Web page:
BETA irradiation of the eye remains relatively unemployed because of inconvenience, practical difficulties, and, in some instances, potential radiation hazard to the operator or to the patient's lens, or occasionally to both; but, because this form of superficial radiation therapy is both safe and effective when used properly in the conditions for which it is indicated and since it has no therapeutic equivalent in some instances, the continuing search for an improved ophthalmic applicator has led to the use of artificially radioactive isotopes.
Radioactive strontium (Sr90) was chosen for the source material by Friedell and his associates,1 who were the first to use this fission product in an applicator for ophthalmic use. Following the lead of this laboratory model, commercial physicists recently developed a clinical model, the RA-1 Medical Applicator.2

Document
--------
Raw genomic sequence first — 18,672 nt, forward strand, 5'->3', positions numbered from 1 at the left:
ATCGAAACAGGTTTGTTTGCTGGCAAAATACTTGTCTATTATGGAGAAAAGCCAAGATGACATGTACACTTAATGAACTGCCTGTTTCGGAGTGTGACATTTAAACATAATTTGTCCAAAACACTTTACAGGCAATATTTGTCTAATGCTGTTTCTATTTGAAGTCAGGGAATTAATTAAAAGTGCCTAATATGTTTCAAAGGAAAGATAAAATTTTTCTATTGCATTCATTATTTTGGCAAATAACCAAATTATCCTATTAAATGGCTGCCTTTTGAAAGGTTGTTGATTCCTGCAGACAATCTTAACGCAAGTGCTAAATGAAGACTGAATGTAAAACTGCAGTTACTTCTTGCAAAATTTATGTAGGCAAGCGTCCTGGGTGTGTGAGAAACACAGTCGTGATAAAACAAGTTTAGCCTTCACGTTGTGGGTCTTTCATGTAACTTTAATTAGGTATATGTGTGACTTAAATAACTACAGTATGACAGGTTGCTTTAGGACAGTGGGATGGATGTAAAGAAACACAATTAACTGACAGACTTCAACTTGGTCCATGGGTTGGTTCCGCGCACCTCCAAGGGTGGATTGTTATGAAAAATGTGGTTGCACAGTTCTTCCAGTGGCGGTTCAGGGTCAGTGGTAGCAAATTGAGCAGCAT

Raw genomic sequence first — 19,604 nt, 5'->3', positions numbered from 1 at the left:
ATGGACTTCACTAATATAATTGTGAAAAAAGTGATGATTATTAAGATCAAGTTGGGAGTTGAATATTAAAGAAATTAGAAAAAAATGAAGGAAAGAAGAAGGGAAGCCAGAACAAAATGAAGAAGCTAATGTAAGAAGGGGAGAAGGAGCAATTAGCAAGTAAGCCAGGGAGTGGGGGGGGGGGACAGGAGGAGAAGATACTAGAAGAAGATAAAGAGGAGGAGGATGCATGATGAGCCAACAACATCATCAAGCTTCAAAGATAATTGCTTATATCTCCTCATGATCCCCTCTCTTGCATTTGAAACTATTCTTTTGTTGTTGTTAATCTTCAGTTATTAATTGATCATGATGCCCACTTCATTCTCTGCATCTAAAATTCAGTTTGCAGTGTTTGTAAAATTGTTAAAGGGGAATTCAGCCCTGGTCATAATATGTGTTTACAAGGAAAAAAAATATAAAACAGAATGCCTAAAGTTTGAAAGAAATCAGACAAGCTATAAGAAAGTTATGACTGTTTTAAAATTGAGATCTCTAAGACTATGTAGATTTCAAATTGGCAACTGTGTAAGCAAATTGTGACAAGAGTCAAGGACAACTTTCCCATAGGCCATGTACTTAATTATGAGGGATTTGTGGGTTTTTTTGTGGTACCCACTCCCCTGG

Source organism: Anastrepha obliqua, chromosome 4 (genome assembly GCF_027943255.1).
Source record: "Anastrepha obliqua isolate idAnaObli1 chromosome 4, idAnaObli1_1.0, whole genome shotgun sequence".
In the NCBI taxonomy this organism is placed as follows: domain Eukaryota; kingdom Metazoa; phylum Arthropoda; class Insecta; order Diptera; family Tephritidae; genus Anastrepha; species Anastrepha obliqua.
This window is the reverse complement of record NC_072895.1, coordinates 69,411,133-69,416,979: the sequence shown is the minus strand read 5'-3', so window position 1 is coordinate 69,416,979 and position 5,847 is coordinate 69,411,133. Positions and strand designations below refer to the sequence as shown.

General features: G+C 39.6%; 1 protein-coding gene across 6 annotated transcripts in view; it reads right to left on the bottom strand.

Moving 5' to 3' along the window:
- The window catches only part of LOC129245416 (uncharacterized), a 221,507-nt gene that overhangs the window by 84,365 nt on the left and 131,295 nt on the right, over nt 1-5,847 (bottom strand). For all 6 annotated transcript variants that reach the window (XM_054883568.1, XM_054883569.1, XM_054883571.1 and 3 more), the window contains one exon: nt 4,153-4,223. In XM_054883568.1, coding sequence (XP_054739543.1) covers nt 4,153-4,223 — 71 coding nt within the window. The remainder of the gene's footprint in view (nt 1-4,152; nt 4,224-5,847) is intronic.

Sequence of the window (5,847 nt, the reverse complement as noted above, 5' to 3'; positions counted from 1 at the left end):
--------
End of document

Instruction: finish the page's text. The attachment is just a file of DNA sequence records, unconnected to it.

The effects of clinical treatments with new applicators of this type are certain to be somewhat unpredictable
WILSON FM, WILSON JW. RADIOACTIVE STRONTIUM THERAPY OF THE EYE: Corneal Biostandardization and Evaluation of an Applicator for Use in Ophthalmology. AMA Arch Ophthalmol. 1952;48(6):686–695. doi:10.1001/archopht.1952.00920010698003
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